• Are you a full-time agent? Many agents work part-time or as independent contractors. If you want someone who will be available and willing to spend time with you, ask if they work full time.

  • Whom do you represent? Ask the agent whether they represent buyers or sellers exclusively or whether they represent both sides of the transaction. Your best bet is an agent who represents both parties equally.

  • What can you tell me about your office? Ask about the firm's reputation for service and about its track record for achieving results. Get specific answers about how many homes the agent has sold each year and how long it takes on average for listings to receive offers from potential buyers.

  • How long have you been an agent? The answer to this question will give you an idea of how much experience the agent has. If they are new to the industry, they might not know as much as someone who has been in the business for several years.

  • Do you have a broker's license? The answer to this question will tell you whether or not the agent can sell your home if it sells on its own, without your help. If they don't have one, they'll have to go through a broker, which could cost more money and time.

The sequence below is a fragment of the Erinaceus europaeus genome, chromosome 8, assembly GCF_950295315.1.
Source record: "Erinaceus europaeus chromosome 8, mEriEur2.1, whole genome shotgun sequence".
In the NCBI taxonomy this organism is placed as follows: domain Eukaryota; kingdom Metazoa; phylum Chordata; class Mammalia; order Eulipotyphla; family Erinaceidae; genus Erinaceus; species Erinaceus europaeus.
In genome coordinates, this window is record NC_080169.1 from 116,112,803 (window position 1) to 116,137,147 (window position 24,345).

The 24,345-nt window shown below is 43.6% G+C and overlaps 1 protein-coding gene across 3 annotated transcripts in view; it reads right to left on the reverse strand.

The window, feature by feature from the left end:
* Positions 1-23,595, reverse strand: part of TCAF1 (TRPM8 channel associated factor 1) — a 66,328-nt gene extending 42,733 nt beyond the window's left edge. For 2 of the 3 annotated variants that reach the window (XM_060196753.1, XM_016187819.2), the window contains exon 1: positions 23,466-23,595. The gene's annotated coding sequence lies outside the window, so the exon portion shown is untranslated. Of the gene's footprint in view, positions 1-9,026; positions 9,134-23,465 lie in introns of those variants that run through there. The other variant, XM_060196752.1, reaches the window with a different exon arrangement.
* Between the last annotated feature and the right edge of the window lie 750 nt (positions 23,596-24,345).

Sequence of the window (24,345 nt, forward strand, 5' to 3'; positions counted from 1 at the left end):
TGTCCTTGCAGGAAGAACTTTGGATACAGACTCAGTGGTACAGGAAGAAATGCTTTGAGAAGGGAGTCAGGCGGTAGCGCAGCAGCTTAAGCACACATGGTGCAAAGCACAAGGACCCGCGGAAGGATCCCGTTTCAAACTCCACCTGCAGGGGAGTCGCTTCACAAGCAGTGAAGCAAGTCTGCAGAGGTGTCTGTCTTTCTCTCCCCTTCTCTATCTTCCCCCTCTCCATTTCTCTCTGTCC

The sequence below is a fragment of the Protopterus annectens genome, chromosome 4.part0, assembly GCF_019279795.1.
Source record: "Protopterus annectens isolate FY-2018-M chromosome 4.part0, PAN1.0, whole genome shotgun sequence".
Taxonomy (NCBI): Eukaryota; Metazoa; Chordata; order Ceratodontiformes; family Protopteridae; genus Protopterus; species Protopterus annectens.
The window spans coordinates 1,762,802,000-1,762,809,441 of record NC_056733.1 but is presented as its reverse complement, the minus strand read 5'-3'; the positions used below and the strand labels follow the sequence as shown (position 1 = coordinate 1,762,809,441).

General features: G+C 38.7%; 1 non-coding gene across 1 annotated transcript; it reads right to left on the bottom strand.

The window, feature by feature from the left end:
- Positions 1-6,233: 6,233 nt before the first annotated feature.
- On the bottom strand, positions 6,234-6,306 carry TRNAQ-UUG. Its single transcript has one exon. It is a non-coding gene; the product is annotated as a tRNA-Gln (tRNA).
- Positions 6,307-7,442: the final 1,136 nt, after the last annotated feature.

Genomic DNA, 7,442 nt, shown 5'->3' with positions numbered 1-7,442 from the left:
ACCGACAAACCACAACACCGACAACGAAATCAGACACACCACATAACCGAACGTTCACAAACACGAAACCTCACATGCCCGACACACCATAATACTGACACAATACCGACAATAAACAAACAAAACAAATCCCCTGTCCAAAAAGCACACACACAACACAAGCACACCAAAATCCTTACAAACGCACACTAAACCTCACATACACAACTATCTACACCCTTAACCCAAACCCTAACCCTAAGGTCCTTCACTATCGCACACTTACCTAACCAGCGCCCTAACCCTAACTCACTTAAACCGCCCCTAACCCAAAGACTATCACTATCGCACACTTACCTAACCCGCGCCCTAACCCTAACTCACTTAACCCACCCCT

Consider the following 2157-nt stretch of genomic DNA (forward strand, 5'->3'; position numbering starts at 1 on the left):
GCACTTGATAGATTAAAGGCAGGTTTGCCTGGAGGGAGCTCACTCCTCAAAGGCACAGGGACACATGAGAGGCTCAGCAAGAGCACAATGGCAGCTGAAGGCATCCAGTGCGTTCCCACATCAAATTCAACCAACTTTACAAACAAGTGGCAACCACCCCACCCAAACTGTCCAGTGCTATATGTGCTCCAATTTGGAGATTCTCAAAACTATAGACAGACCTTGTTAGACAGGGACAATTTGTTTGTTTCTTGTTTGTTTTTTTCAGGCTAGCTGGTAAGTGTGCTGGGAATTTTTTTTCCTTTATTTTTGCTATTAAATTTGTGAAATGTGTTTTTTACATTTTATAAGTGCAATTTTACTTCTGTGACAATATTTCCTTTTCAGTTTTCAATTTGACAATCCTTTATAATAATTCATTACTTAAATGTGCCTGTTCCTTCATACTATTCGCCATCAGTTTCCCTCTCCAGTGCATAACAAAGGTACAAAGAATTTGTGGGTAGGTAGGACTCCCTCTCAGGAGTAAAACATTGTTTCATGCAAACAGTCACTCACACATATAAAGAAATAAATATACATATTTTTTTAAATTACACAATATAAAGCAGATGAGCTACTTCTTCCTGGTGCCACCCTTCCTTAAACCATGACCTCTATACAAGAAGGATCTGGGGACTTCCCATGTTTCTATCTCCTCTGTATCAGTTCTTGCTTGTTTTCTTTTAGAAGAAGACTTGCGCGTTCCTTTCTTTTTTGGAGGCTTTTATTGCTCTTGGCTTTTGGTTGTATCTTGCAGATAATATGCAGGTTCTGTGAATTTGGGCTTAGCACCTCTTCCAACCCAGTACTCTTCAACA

• What qualities make you the best at what you do? You should get an answer that focuses on their experience, knowledge of the community, or communication skills.

When looking for an agent, it is crucial to make sure that you find the skill sets you to desire and the personality to match.

While you may want to take the time to shop around, it is still essential to look into their references and ask them if they will be an excellent fit for your property.

Examples of questions to ask references include:

  • Is the agent honest and trustworthy?
  • Did they serve you diligently?
  • Did the agent explain everything in the home buying process clearly and in detail?
  • Did they set and work by realistic contract details?
  • Are they motivated and committed?
  • Who found the home, you or the agent?
  • Did they bargain a good price for you?
  • Would you recommend this agent?

Real estate agents can be a huge asset if you're trying to sell or buy a home. Follow this advice to find a great agent and make the most of the transaction.

With over 50 years of mortgage industry experience, we are here to help you achieve the American dream of owning a home. We strive to provide the best education before, during, and after you buy a home. Our advice is based on experience with Phil Ganz and Team closing over One billion dollars and helping countless families.